Ask the IT Consultant

May 30 2011   2:00AM GMT

Taking Back IT – SaaS Portfolio Management

Beth Cohen Beth Cohen Profile: Beth Cohen

Question: New SaaS applications seems to be popping up everywhere in my organization.  How can IT address the pressure from the business units to support these ad hoc applications and integrate them into the overall enterprise IT portfolio?

Forrester forecasts the SaaS global market will grow from $25.5 billion in 2011 to $159.3 billion in 2020.  With those numbers, there is no question that SaaS applications in the enterprise are here to stay.  The plethora of new SaaS (Software as a Service) offerings can be extremely tempting to business managers who are told they can have a functioning system in just a few days, not the three months that IT is promising.  Of course the reality is quite different, but the biggest challenge is that since business unit decision makers, not technology leaders, are bringing these applications into the enterprise, they do not have a clear understanding of where they fit in the enterprise big picture.  It is not uncommon to find an enterprise that already has a well established and functioning corporate CRM system, has two, three or more rogue SaaS CRM applications lurking out in different marketing or sales departments throughout the organization.

Handled correctly within the IT framework, SaaS applications can significantly increase agility and competitiveness.  However, like any powerful tool, handled incorrectly they can be a ticking time bomb.    While there is nothing inherently wrong with having SaaS applications out at the edges of the organization, having multiple stealth application outside of the control of IT is at the very least inefficient and at the worse represent a serious threat to the security of the organization as a whole.  The main issues boil down to the usual suspects:  business, technical, operational and security (which includes data integrity).  The following are some of the common problems encountered with “ad hoc” SaaS implementations:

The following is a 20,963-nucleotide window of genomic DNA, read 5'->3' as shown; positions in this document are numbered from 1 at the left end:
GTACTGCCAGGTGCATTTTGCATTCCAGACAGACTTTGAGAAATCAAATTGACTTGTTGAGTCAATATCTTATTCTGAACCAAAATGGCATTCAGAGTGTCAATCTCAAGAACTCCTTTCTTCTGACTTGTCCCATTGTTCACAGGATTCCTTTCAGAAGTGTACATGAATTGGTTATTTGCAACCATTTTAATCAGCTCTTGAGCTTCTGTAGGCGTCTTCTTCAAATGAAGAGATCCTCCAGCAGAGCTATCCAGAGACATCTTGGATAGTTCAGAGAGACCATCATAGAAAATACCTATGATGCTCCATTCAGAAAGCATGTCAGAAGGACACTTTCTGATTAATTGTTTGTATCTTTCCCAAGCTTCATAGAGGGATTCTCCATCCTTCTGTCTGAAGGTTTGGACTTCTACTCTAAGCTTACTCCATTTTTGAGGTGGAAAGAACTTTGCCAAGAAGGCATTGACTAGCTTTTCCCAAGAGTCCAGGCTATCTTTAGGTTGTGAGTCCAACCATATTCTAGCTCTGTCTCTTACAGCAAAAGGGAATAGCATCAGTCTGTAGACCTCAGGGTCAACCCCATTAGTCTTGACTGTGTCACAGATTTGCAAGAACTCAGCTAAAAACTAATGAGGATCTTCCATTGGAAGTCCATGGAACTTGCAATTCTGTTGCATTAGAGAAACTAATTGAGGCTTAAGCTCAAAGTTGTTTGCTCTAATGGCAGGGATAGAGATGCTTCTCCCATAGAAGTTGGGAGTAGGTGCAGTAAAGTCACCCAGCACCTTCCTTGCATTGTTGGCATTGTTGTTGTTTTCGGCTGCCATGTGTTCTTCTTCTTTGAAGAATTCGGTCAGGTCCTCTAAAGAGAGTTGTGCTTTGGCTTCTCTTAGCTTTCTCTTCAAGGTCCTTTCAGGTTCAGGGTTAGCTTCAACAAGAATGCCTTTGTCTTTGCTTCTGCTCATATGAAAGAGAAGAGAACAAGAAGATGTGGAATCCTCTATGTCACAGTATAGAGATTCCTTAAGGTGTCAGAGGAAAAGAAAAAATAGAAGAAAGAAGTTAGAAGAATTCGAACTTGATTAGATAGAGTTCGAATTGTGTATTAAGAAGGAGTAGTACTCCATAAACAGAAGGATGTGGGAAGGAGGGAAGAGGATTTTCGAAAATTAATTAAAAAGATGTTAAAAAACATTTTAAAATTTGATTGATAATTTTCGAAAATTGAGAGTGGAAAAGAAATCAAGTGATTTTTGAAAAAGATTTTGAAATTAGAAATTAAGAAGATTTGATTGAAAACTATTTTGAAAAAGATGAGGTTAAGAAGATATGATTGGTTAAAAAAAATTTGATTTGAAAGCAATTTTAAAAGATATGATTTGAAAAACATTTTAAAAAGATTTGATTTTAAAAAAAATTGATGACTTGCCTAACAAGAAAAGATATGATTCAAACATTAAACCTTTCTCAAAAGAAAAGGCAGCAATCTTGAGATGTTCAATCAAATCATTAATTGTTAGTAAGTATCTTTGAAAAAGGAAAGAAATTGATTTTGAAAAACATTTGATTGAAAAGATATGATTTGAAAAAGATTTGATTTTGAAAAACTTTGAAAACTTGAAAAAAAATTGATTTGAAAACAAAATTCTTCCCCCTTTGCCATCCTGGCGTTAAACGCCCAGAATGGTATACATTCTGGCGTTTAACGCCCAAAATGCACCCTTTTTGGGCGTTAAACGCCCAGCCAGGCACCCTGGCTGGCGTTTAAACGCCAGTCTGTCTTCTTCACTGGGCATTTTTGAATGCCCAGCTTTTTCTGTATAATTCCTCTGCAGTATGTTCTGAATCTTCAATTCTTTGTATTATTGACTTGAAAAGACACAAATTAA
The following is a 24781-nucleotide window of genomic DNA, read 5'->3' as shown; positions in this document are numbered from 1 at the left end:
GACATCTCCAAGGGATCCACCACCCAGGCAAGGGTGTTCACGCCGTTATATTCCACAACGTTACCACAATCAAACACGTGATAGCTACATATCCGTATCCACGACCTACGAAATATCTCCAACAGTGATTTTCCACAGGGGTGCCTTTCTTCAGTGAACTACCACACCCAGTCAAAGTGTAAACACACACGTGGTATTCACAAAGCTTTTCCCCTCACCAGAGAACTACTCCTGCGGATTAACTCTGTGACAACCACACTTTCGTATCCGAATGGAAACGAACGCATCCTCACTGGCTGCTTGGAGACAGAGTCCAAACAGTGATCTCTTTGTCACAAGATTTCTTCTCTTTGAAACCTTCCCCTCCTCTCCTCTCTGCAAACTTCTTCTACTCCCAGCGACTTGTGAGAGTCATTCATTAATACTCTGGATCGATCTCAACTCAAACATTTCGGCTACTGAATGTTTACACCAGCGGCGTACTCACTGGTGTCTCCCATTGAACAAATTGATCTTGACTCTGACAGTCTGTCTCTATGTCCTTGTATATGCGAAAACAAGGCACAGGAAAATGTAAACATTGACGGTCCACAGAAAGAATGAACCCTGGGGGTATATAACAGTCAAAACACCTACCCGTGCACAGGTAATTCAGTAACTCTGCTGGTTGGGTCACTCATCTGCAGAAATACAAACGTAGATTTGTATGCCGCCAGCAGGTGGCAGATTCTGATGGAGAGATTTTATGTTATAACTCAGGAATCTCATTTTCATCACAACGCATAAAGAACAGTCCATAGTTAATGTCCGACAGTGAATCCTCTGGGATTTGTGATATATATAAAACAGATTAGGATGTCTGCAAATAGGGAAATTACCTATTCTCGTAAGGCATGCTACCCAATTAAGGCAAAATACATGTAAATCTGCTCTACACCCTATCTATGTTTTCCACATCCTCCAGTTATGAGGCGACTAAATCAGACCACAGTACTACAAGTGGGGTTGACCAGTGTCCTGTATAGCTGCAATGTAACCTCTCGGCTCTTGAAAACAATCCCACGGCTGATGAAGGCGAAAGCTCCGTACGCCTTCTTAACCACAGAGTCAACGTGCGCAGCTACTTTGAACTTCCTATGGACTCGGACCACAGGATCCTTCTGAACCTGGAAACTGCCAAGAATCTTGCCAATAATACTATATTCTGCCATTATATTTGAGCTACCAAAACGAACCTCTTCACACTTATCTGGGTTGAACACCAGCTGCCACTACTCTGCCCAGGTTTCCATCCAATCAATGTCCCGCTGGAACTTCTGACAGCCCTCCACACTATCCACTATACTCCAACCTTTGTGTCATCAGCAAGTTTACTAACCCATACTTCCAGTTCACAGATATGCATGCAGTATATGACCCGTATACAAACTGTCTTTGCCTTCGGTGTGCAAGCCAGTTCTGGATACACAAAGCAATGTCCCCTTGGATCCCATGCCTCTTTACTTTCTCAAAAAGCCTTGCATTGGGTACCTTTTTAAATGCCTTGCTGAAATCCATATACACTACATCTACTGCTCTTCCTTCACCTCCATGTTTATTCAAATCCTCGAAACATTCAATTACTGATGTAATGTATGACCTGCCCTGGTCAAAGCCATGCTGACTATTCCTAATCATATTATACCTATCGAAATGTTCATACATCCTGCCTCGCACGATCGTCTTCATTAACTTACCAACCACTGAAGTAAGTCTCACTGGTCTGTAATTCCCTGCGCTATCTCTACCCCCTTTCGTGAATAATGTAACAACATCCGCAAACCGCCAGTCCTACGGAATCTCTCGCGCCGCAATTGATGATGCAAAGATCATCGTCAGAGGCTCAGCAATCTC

• Technical Issues
    • One off” data models that are inconsistent with enterprise standards
    • Poor or missing integration with existing enterprise applications
  • Business Issues
    • Contract issues related to SaaS applications that didn’t deliver the promised functionality
    • Poor performance and SLA issues related to up-time, data loss, or service requests
    • Vendor lock in, application, data and/or contract
  • Operational Issues
    • Lack of appropriate DR/BC functionality
    • Unclear ownership of support or lack of internal, third party and vendor support services
  • Security Issues
    • Privacy, Security problems, access management, information security, and compliance
    • Unclear or missing Identity Access Management (IAM) – No SSO strategy or federated ID management system in place

The headaches caused by these rogue applications can be endless, but the trick is to first learn what the scope of the problem is.  Once it is clear how many SaaS applications are out there, the next step is to spend some time to understand what is driving the business units to install them in the first place.  In some ways that is half the battle, because once that has been determined, then the final step is to develop a SaaS governance process to allow business units to leverage the value of the SaaS approach, but also maintain the integration and oversight that staying under the IT organizational umbrella brings.

About the Author

Beth Cohen, Cloud Technology Partners, Inc. Moving companies’ IT services into the cloud the right way, the first time!

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